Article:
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Thread: Any Houston-area WoodenBoaters? I need help!

  1. #1
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    Default Any Houston-area WoodenBoaters? I need help!

    Good morning, folks. Got kind of an odd request here. I'm in the Houston area and currently working on a 24-foot Sam Devlin design, the Pelicano 23CC. I've got all the bulkheads ready to go, and I'm starting on the longitudinals and the hull panels. Unfortunately, I am too dumb / too impatient / too unskilled to create a halfway decent scarf joint.

    Seeing as how I have about 40 plywood ends that need scarfing, I'm wondering if there's a more experienced builder in the area that would either A) like to make some extra cash by scarfing a bunch of plywood, or 2) be willing to give me a few lessons in how to do it, either for a fee or a few cold ones.

    Frankly, my preference would be option "A," since I've already blown most of my summer and my teenage helper is losing interest in the project while dad swears out in the barn. If I could find somewhere online to order pre-scarfed plywood, I would go that route, but so far I haven't been able to locate a source.

    I know I should learn to do it, and I'm sure half the responses here will include the phrase, "It's not that hard," but I know myself. I am worthless with a handplane, not much better with a power planer, and I have the patience and resolve of a two-year-old. It will be better for everybody if I can outsource this part and then go merrily on my way.

  2. #2
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    Default Re: Any Houston-area WoodenBoaters? I need help!

    There are about 20,983,647,182 threads on exactly this subject.

    Look top right... ^^ you will see a search bar.

    What is a 'hull panel' by the way?

  3. #3
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    Default Re: Any Houston-area WoodenBoaters? I need help!

    Yep. Seen them all. Tried a bunch. Still can’t do it. Would rather pay for a solution.

  4. #4
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    Default Re: Any Houston-area WoodenBoaters? I need help!

    If I were in your area I'd be happy to help by show&tell. It wouldn't cost you a dime. The look on your face when you saw how easy it really is (once one knows how) would be payment enough. I hope another local speaks up. If you don't find a boatbuilder, seek out a custom cabinetmaker or woodworker. Just because scarfs are more typical for boats than for most other things, doesn't mean only boatbuilders can do them.

    Jeff

  5. #5
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    Default Re: Any Houston-area WoodenBoaters? I need help!

    do some tests. hollow the scarphs out a bit.trust the epoxy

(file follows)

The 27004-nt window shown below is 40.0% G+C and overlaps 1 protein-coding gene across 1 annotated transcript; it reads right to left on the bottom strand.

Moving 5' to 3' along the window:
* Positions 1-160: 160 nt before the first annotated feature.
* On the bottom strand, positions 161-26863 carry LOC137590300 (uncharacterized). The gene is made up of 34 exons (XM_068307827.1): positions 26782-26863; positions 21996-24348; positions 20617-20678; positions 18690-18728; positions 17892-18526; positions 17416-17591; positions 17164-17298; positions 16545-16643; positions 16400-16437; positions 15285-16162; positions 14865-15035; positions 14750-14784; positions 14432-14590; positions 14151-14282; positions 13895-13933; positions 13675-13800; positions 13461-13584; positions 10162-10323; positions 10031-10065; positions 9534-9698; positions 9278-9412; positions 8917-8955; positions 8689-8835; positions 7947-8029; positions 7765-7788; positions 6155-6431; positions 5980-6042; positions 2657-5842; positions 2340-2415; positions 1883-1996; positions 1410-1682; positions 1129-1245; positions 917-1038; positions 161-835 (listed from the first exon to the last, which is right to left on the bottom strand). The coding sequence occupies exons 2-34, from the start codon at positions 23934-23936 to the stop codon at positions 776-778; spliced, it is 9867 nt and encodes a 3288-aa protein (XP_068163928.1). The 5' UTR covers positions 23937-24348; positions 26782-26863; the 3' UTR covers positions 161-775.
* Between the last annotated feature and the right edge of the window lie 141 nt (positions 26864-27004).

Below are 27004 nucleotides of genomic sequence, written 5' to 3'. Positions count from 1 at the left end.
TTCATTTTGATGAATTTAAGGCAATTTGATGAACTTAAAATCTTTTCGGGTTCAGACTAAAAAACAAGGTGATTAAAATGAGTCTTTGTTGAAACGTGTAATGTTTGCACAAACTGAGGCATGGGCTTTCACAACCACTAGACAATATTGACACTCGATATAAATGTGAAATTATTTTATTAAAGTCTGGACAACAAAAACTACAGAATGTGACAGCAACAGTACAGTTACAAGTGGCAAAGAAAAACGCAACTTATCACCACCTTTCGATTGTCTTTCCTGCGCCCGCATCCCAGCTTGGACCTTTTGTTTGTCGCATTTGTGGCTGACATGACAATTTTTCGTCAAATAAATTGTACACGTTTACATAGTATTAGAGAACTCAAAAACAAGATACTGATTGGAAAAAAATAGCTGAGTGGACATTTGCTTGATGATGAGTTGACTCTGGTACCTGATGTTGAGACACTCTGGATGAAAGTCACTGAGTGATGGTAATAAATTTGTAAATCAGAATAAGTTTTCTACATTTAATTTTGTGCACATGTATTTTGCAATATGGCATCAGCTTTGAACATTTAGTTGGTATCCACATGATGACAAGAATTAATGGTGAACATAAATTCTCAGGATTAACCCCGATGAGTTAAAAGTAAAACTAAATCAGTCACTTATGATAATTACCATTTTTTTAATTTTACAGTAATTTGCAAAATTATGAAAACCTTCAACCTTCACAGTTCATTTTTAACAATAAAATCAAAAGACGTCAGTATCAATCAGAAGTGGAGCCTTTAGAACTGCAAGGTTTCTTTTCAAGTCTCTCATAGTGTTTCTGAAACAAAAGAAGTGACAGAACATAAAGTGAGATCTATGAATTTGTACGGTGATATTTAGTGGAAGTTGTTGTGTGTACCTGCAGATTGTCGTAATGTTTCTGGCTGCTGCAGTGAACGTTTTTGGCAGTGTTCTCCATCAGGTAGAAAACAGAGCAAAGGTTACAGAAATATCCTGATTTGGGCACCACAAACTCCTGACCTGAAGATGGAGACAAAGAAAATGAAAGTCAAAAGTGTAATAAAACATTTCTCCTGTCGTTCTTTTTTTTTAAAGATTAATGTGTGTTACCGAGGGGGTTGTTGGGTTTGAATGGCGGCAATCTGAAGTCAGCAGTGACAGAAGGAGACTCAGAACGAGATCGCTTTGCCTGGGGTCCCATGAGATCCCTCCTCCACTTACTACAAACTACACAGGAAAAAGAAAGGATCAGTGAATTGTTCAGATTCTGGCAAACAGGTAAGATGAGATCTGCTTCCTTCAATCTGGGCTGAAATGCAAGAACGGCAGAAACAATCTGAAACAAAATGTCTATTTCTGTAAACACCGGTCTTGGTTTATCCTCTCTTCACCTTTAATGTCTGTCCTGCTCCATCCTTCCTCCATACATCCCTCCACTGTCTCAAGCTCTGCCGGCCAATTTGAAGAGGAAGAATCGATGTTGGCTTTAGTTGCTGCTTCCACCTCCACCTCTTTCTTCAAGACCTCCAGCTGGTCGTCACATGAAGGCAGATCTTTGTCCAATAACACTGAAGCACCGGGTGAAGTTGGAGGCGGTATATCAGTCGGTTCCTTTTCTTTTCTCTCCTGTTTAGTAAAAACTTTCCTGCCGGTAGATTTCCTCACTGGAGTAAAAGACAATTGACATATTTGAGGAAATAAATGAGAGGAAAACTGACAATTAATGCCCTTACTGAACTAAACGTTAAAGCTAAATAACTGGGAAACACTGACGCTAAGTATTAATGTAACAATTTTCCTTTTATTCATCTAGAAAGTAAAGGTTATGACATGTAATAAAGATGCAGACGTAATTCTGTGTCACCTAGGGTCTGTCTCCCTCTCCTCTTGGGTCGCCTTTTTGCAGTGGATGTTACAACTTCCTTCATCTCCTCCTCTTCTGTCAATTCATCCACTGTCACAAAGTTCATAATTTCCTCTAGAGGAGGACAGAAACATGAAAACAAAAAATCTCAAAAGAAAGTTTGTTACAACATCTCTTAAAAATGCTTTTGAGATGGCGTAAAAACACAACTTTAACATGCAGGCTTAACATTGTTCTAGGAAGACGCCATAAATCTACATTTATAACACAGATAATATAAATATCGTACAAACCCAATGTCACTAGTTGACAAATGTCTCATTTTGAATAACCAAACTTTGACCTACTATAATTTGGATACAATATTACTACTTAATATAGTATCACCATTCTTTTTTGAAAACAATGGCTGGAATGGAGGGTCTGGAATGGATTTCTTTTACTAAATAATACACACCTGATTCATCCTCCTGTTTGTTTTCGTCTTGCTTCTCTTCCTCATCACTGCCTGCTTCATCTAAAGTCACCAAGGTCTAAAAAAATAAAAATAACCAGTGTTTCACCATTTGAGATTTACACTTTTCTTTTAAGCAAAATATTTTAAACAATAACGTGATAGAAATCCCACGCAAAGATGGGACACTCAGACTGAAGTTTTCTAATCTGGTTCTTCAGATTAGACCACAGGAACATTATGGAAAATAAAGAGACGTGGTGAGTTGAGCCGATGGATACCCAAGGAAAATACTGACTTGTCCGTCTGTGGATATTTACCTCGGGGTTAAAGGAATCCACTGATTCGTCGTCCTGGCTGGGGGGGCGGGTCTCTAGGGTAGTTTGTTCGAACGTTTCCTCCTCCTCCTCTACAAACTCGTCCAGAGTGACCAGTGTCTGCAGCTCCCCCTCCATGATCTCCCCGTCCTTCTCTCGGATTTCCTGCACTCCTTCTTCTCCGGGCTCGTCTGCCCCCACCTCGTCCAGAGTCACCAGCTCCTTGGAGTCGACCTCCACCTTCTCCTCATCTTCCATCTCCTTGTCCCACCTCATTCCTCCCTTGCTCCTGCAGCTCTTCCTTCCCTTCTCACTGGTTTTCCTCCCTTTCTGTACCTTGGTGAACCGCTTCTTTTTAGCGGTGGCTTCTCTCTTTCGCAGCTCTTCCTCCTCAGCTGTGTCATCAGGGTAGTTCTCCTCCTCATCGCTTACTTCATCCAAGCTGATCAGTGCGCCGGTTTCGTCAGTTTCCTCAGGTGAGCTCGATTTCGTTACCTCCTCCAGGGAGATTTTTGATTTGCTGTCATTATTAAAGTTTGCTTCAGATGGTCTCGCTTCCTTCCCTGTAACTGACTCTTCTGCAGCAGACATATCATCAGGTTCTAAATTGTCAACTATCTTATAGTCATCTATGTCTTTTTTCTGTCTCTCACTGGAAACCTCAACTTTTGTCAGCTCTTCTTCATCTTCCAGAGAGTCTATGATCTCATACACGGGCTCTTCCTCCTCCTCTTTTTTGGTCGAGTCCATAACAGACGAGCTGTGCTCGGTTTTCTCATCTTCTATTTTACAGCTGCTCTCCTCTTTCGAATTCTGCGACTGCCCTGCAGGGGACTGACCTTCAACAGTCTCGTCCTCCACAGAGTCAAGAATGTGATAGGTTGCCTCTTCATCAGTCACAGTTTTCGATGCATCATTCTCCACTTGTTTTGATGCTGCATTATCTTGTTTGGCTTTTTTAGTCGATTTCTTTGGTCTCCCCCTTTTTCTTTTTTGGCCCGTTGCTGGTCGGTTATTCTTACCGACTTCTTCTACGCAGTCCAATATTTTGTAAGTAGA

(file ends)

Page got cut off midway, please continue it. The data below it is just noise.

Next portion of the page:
6. #6
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    Default

    Boulter Plywood (Mass.) does scarphed marine ply (up to 16 feet long).

    https://www.boulterplywood.com
    You would not enjoy Nietzsche, sir. He is fundamentally unsound. P.G. Wodehouse (Carry On, Jeeves)

  7. #7
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    Default Re: Any Houston-area WoodenBoaters? I need help!

    Quote Originally Posted by jpatrick View Post
    If I were in your area I'd be happy to help by show&tell. It wouldn't cost you a dime. The look on your face when you saw how easy it really is (once one knows how) would be payment enough. I hope another local speaks up. If you don't find a boatbuilder, seek out a custom cabinetmaker or woodworker. Just because scarfs are more typical for boats than for most other things, doesn't mean only boatbuilders can do them.

    Jeff
    Google Architectural Millwork in your area and call a couple guys; but honestly being useless with a handplane is like saying youre useless with a hairbrush...anybody can cut scraphs.

  8. #8
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    Default

    If you don't trust yourself with a hand plane, build a scarphing jig for a router. Here's one design:



    Here's a WBF thread on the same:

    http://forum.woodenboat.com/showthre...fing-Jig-Ideas

    This is the jig made by by one of our company:





    Simplicity itself.
    You would not enjoy Nietzsche, sir. He is fundamentally unsound. P.G. Wodehouse (Carry On, Jeeves)

  9. #9
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    Default Re: Any Houston-area WoodenBoaters? I need help!

    Looking at the plans I see that the hull is going to get 2 layers of glass anyway so perhaps you can use a router to produce a 10:1 shiplap joint then glass both sides before cutting out your stitch and glue panels.

    I would give it a try on some scraps first, but I have used shiplapped joints in epoxy in areas that are only slightly stressed and ultimately well supported and they worked just fine. Your bends are not at all severe so it may work for you too, especially if you use a fairly heavy, say 8 or 10 oz., glass on the outside face, the one under tension.

    DO try it on a scrap first.

  10. #10
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    Default Re: Any Houston-area WoodenBoaters? I need help!

    It's not particularly cheap, but the Gougeon Brothers Scarffer attachment works quite well if attached to a Skillsaw with good power.

    https://www.boatersland.com/wsy875.h...iABEgIWZvD_BwE

  11. #11
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    Default Re: Any Houston-area WoodenBoaters? I need help!